Trump Dealt Two Blows By Courts — One on Timber and One on Climate Cap and Trade

Tongass National Forest

Federal Courts this week reversed two decisions by the Trump Administration, one in Alaska that would delay opening up 1.8 million acres of the Tongass National Forest in Alaska to logging and another in California that allows California’s program to reduce vehicle emissions in collaboration with the Canadian province of Quebec to continue.   In both cases, the judges found that the Trump Administration had overreached in its exercise of power without justification and put back in place the policies of prior Democratic Administrations.

Why This Matters:  Both these decisions will help the U.S. to combat climate change.  The Tongass National Forest contains more than half of the world’s largest intact temperate rainforest and thus is an important carbon sink — it was first put off-limits to development during the Clinton Administration.  But the decision is limited to only the building of 164 miles of road through a portion of the 16.7 million-acre Tongass National Forest, so this important area is still under threat.  In California, the state’s ability to take action to cut its auto emissions even in conjunction with another country — something the Trump Administration likened to the State having a treaty with a province of Canada. Auto emissions account for nearly 30% of all U.S. greenhouse gas emissions, making it the largest single source so any cap on those emissions from a state as large as California is significant.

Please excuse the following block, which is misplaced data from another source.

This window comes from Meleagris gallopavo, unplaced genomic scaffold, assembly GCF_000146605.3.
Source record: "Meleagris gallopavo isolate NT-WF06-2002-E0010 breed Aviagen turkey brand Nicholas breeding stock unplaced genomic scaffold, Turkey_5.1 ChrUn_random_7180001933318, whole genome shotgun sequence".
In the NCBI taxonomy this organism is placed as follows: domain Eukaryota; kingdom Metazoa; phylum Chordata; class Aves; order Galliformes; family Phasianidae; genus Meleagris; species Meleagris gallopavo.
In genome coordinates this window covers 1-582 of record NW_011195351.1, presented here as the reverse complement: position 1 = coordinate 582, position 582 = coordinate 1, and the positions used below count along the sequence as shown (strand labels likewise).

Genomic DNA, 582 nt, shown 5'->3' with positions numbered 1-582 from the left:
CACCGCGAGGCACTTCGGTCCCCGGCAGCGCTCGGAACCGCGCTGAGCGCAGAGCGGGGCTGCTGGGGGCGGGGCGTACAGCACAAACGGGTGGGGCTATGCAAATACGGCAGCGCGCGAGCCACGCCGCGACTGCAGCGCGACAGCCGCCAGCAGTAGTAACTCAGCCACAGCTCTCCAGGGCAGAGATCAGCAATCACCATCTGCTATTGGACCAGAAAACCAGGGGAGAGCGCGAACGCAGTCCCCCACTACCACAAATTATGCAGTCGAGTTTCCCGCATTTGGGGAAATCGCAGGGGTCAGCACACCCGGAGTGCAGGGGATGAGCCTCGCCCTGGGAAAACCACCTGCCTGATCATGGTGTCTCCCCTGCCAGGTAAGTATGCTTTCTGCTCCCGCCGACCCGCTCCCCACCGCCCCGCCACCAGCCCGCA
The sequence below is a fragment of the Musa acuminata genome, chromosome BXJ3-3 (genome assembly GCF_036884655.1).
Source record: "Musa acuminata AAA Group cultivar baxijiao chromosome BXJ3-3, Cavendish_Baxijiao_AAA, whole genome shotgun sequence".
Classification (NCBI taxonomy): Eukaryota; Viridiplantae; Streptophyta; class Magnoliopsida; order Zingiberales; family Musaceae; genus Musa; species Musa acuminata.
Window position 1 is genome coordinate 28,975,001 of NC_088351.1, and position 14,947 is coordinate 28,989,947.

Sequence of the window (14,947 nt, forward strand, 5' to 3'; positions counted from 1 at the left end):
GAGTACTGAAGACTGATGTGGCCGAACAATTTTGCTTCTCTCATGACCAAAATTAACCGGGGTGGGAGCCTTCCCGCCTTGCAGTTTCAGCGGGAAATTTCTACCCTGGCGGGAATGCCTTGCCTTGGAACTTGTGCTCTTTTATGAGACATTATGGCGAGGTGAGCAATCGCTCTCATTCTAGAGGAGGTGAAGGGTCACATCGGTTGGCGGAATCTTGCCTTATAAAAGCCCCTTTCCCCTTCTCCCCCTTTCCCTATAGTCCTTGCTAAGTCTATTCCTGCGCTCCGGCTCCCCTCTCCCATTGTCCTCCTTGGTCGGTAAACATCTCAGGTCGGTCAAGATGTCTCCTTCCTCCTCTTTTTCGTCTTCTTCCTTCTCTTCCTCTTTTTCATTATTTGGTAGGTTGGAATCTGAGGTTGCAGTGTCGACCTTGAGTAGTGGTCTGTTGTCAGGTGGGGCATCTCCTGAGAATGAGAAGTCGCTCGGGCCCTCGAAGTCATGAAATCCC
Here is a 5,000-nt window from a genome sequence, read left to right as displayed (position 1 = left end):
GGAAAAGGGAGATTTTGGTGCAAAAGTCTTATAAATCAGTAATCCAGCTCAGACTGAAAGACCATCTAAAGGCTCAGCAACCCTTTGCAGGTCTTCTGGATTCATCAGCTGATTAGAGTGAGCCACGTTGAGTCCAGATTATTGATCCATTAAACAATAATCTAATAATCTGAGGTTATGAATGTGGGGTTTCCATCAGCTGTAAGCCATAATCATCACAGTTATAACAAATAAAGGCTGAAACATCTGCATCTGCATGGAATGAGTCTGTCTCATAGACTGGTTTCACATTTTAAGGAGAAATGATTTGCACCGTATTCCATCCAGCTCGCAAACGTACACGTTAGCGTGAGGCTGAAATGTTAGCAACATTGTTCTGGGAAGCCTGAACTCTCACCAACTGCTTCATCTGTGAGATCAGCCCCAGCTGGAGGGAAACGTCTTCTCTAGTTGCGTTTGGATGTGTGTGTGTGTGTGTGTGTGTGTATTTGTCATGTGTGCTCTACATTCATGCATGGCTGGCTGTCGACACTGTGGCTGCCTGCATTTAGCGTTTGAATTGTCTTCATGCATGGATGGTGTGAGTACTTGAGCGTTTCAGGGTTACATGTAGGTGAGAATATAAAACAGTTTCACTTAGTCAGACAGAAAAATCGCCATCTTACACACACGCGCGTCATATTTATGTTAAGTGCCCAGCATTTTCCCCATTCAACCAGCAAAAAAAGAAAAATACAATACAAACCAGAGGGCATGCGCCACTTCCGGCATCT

California- Quebec Cap and Trade

The Justice Department argued that California’s carbon trading system with Canada undercuts President Trump’s ability to conduct foreign policy on greenhouse gas emissions and other environmental deals, and the agreement with Quebec is certainly contrary to the administration’s policy to back away from international climate agreements.  They argued that if California could make such an agreement with another country, so could other states and municipalities, of which there are many that have committed to retaining their commitments to cutting greenhouse gas emissions.  The Judge in the case found, however, that the arrangement between California and Quebec is “not a treaty creating an alliance for purposes of peace and war,” but instead explicitly recognizes that they each have ‘their own greenhouse gas emissions reduction targets, their own regulation on greenhouse gas emissions reporting programs and their own regulation(s).”

Tongass Road Building Suspended

The Judge in Alaska agreed with environmental groups that the Forest Service, which manages national forests like the Tongass, failed to fully assess the environmental impacts of a specific road-building project as is required by the National Environmental Policy Act (NEPA), holding that the Forest Services’ analysis had “serious shortcomings.”  This decision puts this area back under the protection of the 2001 “Roadless Rule,” which prevents logging by prohibiting road construction and timber harvesting in federal forests.  The Trump administration announced in October that it wanted to exempt the Tongass from the Roadless Rule and that would permit both logging and mining in the Tongass, which is one of the largest undisturbed areas in North America.

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